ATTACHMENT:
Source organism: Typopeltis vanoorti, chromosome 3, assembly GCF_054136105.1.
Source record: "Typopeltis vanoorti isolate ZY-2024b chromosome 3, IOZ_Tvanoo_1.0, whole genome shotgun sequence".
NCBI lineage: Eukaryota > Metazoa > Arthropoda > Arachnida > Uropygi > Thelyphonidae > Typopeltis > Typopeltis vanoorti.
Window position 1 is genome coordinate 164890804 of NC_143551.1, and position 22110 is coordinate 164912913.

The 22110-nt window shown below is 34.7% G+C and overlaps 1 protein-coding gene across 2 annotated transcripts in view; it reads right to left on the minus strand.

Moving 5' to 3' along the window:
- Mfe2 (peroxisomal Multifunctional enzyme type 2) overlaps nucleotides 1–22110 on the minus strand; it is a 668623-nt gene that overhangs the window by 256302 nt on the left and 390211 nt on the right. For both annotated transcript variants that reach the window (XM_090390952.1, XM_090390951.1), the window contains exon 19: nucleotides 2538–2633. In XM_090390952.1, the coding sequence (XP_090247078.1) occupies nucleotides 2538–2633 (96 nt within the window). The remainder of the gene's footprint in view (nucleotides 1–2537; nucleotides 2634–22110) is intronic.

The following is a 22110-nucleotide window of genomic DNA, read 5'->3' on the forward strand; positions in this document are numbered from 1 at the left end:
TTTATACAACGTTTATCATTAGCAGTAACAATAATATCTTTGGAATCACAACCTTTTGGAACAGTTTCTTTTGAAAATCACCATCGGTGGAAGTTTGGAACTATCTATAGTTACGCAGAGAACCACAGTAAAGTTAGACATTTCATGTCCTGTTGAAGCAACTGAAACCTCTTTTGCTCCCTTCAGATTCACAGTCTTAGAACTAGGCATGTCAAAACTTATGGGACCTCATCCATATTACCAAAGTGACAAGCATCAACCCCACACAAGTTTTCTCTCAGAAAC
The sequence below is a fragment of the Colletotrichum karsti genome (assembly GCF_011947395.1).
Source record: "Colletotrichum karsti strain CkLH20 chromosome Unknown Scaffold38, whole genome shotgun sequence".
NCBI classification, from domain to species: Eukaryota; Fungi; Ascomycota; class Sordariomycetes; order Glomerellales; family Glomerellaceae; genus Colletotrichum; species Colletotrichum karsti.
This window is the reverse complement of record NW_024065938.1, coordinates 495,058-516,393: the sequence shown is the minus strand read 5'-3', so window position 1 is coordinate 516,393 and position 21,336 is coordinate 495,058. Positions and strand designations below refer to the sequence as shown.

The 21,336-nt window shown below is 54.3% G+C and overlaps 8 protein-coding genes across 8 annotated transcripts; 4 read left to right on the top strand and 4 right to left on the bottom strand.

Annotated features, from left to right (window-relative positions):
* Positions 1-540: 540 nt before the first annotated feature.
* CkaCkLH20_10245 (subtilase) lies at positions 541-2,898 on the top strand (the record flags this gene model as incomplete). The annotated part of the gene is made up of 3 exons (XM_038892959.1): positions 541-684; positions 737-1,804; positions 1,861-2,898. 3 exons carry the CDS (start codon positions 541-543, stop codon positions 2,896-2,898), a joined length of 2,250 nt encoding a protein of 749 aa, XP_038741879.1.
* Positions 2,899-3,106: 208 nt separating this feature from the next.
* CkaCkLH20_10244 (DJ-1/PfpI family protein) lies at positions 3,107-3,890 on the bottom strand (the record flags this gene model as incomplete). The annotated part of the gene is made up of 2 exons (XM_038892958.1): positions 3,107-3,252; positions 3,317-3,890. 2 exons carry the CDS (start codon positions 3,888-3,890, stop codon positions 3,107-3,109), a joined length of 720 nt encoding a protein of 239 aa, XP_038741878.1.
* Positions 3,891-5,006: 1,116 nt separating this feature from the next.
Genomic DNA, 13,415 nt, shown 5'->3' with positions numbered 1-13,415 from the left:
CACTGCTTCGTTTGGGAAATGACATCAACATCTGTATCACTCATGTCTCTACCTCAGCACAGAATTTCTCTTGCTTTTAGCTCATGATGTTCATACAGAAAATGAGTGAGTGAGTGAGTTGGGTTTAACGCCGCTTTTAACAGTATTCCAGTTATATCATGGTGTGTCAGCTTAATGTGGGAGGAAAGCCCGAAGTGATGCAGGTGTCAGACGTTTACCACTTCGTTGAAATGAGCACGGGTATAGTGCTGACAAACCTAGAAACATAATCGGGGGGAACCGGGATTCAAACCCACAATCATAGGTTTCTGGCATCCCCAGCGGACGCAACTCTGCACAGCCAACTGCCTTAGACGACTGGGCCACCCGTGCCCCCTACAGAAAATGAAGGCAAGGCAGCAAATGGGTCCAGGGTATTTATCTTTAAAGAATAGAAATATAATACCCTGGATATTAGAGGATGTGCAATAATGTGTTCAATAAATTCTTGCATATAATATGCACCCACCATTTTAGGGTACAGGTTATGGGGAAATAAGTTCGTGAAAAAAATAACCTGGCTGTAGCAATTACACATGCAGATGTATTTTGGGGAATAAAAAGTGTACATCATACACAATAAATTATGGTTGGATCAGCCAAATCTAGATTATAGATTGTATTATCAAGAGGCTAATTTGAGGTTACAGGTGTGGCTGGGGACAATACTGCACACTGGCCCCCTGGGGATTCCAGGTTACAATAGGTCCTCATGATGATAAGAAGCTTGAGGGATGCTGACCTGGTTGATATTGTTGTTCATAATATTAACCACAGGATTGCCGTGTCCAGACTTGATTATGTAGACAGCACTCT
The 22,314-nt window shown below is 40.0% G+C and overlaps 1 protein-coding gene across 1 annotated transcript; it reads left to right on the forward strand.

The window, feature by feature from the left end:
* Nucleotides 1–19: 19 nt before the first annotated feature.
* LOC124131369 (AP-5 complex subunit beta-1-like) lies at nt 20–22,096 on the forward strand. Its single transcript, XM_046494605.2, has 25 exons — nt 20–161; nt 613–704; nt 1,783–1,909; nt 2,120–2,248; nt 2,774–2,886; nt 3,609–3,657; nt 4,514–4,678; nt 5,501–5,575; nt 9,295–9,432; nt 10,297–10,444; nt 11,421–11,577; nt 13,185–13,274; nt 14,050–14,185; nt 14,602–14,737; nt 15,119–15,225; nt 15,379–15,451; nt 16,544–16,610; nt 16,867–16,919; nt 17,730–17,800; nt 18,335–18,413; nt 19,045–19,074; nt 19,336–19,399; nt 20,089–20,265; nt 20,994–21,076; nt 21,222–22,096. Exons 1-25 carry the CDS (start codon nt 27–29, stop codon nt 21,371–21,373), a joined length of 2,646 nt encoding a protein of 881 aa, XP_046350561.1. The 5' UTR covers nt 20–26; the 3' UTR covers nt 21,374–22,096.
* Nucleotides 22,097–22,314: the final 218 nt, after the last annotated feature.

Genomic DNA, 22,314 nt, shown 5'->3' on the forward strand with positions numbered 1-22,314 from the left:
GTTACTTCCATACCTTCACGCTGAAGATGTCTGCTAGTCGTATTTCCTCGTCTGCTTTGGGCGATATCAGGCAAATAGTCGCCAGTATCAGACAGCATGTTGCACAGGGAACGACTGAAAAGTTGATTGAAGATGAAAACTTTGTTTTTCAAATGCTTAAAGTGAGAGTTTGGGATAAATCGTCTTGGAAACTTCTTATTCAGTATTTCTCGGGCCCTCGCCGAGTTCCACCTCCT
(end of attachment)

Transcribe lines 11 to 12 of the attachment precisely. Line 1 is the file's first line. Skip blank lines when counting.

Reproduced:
Source record: "Colletotrichum karsti strain CkLH20 chromosome Unknown Scaffold38, whole genome shotgun sequence".
NCBI classification, from domain to species: Eukaryota; Fungi; Ascomycota; class Sordariomycetes; order Glomerellales; family Glomerellaceae; genus Colletotrichum; species Colletotrichum karsti.